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Jeremiah 25:18

Albert Barnes
Notes on the Whole Bible

As it is this day - Words omitted by the Septuagint, and probably added by Jeremiah after the murder of Gedaliah had completed the ruin of the land.

Matthew Henry
Concise Bible Commentary
The evil and the good events of life are often represented in Scripture as cups. Under this figure is represented the desolation then coming upon that part of the world, of which Nebuchadnezzar, who had just began to reign and act, was to be the instrument; but this destroying sword would come from the hand of God. The desolations the sword should make in all these kingdoms, are represented by the consequences of excessive drinking. This may make us loathe the sin of drunkenness, that the consequences of it are used to set forth such a woful condition. Drunkenness deprives men of the use of their reason, makes men as mad. It takes from them the valuable blessing, health; and is a sin which is its own punishment. This may also make us dread the judgments of war. It soon fills a nation with confusion. They will refuse to take the cup at thy hand. They will not believe Jeremiah; but he must tell them it is the word of the Lord of hosts, and it is in vain for them to struggle against Almighty power. And if God's judgments begin with backsliding professors, let not the wicked expect to escape.
Ellen G. White
Prophets and Kings, 431

Although the sentence of doom had been clearly pronounced, its awful import could scarcely be understood by the multitudes who heard. That deeper impressions might be made, the Lord sought to illustrate the meaning of the words spoken. He bade Jeremiah liken the fate of the nation to the draining of a cup filled with the wine of divine wrath. Among the first to drink of this cup of woe was to be “Jerusalem, and the cities of Judah, and the kings thereof.” Others were to partake of the same cup—“Pharaoh king of Egypt, and his servants, and his princes, and all his people,” and many other nations of earth—until God's purpose should have been fulfilled. See Jeremiah 25. PK 431.1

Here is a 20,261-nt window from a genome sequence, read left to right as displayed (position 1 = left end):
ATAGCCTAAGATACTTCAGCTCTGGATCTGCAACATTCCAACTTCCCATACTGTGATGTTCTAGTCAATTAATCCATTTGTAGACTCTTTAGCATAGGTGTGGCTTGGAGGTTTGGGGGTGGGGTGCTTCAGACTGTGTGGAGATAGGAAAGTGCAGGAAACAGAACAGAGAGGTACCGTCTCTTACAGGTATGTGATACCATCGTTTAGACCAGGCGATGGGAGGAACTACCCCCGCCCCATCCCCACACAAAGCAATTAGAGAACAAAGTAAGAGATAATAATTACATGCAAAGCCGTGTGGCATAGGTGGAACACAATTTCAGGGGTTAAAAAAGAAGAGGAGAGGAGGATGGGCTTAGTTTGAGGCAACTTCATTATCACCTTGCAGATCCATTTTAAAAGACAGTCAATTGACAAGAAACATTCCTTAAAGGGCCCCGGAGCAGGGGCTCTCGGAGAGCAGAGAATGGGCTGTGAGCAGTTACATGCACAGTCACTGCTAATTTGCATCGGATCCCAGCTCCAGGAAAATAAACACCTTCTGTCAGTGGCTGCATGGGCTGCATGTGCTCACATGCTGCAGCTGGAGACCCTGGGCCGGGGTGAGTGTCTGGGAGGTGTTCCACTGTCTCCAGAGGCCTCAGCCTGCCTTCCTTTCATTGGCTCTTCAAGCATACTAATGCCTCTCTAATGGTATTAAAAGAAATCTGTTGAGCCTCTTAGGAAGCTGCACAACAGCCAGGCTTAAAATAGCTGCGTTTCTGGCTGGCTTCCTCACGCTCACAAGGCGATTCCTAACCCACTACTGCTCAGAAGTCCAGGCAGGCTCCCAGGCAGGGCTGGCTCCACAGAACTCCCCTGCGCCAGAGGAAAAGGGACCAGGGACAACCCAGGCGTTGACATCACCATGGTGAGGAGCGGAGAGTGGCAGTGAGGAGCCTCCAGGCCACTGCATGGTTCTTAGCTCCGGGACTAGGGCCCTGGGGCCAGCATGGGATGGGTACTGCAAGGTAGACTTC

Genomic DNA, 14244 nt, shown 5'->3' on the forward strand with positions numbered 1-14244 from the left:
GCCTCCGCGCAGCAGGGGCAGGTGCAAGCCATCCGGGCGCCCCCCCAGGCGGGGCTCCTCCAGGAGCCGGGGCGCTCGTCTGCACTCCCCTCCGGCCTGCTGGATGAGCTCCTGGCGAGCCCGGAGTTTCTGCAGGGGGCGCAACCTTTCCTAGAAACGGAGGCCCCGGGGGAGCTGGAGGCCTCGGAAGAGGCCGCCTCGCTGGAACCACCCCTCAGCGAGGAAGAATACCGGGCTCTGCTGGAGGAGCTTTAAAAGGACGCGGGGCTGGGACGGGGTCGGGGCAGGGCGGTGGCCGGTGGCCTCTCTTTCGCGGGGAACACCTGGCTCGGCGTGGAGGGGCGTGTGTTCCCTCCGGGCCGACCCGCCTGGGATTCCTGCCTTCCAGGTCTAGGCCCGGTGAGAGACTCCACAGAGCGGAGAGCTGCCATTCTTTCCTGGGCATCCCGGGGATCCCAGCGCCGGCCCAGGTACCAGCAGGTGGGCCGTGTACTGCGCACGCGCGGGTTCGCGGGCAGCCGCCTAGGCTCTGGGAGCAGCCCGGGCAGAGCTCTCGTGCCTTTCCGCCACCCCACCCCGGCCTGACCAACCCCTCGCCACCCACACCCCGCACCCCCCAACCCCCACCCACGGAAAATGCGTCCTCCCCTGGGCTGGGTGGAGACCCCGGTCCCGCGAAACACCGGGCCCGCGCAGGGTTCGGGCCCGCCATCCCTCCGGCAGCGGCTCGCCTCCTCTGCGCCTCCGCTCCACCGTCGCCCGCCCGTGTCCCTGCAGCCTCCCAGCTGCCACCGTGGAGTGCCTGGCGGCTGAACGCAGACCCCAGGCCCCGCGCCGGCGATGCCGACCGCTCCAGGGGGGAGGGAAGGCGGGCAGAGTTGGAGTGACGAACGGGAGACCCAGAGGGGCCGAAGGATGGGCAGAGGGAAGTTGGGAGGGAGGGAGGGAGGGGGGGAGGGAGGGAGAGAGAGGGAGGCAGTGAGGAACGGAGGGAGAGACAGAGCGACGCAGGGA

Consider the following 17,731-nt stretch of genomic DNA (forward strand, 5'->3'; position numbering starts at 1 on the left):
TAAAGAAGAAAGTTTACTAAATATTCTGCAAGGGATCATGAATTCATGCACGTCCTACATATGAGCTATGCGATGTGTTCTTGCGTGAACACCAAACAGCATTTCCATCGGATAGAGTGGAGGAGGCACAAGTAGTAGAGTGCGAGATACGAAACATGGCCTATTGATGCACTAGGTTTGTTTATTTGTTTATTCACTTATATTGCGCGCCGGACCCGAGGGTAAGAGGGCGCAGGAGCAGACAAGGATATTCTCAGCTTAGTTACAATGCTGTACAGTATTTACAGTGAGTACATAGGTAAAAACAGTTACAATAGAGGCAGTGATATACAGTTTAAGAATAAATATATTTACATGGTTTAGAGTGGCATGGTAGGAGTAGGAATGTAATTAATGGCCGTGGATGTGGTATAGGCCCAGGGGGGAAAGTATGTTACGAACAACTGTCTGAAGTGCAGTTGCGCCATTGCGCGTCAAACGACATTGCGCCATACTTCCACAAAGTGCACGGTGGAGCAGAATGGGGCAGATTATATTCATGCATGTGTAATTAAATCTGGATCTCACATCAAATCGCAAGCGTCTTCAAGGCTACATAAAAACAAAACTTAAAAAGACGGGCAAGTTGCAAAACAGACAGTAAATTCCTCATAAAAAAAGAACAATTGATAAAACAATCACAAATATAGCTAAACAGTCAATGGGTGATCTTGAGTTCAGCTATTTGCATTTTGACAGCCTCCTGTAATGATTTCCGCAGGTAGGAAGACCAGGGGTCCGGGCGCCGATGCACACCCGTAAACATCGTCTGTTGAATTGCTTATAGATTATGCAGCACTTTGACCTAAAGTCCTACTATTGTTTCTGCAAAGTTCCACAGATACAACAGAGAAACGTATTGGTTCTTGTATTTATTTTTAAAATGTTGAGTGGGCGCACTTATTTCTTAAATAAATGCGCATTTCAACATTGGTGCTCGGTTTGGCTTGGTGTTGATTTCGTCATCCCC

To illustrate further the nature of the swift-coming judgments, the prophet was bidden to “take of the ancients of the people, and of the ancients of the priests; and go forth unto the valley of the son of Hinnom,” and there, after reviewing the apostasy of Judah, he was to dash to pieces “a potter's earthen bottle,” and declare in behalf of Jehovah, whose servant he was, “Even so will I break this people and this city, as one breaketh a potter's vessel, that cannot be made whole again.” PK 431.2

The prophet did as he was commanded. Then, returning to the city, he stood in the court of the temple and declared in the hearing of all the people, “Thus saith the Lord of hosts, the God of Israel; Behold, I will bring upon this city and upon all her towns all the evil that I have pronounced against it, because they have hardened their necks, that they might not hear My words.” See Jeremiah 19. PK 431.3

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